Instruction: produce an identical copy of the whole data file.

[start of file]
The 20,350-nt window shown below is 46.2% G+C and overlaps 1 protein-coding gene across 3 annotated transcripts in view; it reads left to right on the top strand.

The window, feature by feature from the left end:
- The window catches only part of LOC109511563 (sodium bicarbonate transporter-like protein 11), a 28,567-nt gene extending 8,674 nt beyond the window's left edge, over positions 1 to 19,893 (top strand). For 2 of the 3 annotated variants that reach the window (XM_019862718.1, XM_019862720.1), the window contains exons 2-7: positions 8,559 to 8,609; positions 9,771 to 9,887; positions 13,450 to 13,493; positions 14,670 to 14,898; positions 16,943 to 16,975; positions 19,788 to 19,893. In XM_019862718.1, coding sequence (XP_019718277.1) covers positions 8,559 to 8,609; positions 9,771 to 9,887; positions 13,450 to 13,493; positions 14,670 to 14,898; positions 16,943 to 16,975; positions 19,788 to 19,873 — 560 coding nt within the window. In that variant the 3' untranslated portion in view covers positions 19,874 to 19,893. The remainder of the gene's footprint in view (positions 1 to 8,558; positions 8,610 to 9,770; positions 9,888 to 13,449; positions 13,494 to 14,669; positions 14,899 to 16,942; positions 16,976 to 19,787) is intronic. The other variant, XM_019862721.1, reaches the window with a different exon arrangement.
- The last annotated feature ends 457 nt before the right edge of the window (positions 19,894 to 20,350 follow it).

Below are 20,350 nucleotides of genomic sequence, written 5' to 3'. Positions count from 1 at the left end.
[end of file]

The 20,350-nt window shown below is 46.2% G+C and overlaps 1 protein-coding gene across 3 annotated transcripts in view; it reads left to right on the top strand.

The window, feature by feature from the left end:
- The window catches only part of LOC109511563 (sodium bicarbonate transporter-like protein 11), a 28,567-nt gene extending 8,674 nt beyond the window's left edge, over positions 1 to 19,893 (top strand). For 2 of the 3 annotated variants that reach the window (XM_019862718.1, XM_019862720.1), the window contains exons 2-7: positions 8,559 to 8,609; positions 9,771 to 9,887; positions 13,450 to 13,493; positions 14,670 to 14,898; positions 16,943 to 16,975; positions 19,788 to 19,893. In XM_019862718.1, coding sequence (XP_019718277.1) covers positions 8,559 to 8,609; positions 9,771 to 9,887; positions 13,450 to 13,493; positions 14,670 to 14,898; positions 16,943 to 16,975; positions 19,788 to 19,873 — 560 coding nt within the window. In that variant the 3' untranslated portion in view covers positions 19,874 to 19,893. The remainder of the gene's footprint in view (positions 1 to 8,558; positions 8,610 to 9,770; positions 9,888 to 13,449; positions 13,494 to 14,669; positions 14,899 to 16,942; positions 16,976 to 19,787) is intronic. The other variant, XM_019862721.1, reaches the window with a different exon arrangement.
- The last annotated feature ends 457 nt before the right edge of the window (positions 19,894 to 20,350 follow it).

Below are 20,350 nucleotides of genomic sequence, written 5' to 3'. Positions count from 1 at the left end.